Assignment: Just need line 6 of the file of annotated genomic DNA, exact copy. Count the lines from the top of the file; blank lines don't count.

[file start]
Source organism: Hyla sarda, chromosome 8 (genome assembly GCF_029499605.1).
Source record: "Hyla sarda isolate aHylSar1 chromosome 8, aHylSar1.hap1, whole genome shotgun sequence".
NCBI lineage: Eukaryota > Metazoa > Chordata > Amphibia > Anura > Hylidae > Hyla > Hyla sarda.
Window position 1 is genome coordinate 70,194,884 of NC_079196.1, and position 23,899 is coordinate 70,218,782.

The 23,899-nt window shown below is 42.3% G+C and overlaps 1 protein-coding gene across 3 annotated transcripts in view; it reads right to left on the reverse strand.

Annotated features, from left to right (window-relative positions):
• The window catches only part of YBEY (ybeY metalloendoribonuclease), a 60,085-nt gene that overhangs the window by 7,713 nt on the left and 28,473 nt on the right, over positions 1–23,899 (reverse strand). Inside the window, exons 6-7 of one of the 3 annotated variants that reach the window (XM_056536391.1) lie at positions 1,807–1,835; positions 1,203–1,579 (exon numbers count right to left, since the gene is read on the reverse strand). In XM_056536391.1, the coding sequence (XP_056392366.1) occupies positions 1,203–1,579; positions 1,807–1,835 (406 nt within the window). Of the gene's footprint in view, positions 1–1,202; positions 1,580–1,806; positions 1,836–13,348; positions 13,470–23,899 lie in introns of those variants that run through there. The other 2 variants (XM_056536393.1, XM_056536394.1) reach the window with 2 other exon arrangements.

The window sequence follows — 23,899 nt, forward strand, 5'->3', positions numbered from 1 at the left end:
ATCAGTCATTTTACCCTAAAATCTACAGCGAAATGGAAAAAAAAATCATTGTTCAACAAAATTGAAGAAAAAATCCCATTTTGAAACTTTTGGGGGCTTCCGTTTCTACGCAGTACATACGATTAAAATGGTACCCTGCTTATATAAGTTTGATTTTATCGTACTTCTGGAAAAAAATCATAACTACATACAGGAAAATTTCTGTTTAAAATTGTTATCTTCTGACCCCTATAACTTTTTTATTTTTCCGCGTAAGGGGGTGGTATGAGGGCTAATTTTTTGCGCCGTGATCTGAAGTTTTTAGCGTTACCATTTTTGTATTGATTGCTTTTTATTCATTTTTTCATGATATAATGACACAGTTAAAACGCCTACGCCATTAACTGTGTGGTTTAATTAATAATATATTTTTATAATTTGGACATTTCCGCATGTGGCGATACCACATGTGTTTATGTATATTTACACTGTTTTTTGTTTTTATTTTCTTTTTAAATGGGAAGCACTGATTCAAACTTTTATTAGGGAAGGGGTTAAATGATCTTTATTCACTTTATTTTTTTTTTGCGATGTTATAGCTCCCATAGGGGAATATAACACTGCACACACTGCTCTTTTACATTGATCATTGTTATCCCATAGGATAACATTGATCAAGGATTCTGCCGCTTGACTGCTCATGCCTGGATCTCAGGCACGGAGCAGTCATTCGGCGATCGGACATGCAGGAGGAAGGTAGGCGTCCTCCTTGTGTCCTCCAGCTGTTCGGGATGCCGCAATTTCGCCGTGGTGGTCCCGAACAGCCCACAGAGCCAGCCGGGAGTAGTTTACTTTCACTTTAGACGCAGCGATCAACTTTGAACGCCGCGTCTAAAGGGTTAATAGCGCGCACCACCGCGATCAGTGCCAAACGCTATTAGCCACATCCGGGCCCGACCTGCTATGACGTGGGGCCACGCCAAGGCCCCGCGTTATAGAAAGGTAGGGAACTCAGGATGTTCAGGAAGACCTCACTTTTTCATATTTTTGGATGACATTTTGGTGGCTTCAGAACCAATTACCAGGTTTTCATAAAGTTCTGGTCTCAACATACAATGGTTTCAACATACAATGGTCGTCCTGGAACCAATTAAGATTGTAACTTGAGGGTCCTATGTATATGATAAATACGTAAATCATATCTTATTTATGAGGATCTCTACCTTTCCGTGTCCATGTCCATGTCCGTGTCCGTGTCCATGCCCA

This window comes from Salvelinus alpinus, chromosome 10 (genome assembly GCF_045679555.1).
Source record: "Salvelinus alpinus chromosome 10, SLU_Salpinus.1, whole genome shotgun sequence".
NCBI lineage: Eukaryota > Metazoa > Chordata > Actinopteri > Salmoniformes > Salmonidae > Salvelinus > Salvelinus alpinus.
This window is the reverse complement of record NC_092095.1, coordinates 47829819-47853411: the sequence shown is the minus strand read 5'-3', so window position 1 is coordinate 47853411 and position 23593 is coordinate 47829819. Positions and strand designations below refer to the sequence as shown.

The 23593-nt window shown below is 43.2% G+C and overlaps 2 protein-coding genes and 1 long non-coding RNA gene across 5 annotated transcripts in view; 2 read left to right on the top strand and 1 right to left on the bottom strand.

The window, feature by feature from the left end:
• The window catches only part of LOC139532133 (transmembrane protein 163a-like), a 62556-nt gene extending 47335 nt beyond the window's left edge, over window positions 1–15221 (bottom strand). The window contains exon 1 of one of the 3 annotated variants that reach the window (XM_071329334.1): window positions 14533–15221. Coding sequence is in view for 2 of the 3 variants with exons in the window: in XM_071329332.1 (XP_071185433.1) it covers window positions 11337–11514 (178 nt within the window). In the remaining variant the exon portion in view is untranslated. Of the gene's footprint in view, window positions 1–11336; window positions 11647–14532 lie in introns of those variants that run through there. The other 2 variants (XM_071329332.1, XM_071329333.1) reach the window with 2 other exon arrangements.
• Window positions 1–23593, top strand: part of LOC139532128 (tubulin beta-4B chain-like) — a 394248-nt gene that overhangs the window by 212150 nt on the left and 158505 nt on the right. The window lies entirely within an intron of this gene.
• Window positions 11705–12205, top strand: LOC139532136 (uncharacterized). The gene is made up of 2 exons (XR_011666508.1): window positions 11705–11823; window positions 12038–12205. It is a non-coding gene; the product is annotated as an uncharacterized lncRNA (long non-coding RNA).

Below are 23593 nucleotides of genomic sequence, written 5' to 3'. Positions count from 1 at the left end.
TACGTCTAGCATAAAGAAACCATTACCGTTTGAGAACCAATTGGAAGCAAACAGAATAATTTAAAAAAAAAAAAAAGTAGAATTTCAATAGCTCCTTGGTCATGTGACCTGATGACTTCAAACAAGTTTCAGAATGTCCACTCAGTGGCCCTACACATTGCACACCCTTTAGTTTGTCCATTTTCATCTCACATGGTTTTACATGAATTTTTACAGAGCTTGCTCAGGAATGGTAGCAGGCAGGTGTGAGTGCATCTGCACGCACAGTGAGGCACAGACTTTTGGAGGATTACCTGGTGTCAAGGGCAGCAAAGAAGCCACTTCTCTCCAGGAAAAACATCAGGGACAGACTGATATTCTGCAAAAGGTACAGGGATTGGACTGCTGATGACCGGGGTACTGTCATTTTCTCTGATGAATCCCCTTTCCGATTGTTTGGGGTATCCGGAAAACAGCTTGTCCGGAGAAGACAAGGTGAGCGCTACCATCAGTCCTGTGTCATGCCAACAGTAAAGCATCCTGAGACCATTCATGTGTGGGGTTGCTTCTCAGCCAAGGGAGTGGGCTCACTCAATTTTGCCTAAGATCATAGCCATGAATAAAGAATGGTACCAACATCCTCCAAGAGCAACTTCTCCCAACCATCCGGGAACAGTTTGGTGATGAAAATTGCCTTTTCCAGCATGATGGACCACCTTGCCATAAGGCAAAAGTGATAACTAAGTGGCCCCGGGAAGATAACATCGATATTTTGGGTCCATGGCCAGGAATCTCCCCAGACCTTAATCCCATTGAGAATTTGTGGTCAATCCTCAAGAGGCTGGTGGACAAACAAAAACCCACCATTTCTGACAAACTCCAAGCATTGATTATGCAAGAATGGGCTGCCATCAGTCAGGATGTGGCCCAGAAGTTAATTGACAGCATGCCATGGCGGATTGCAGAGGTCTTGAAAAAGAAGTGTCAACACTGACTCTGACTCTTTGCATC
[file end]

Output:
Annotated features, from left to right (window-relative positions):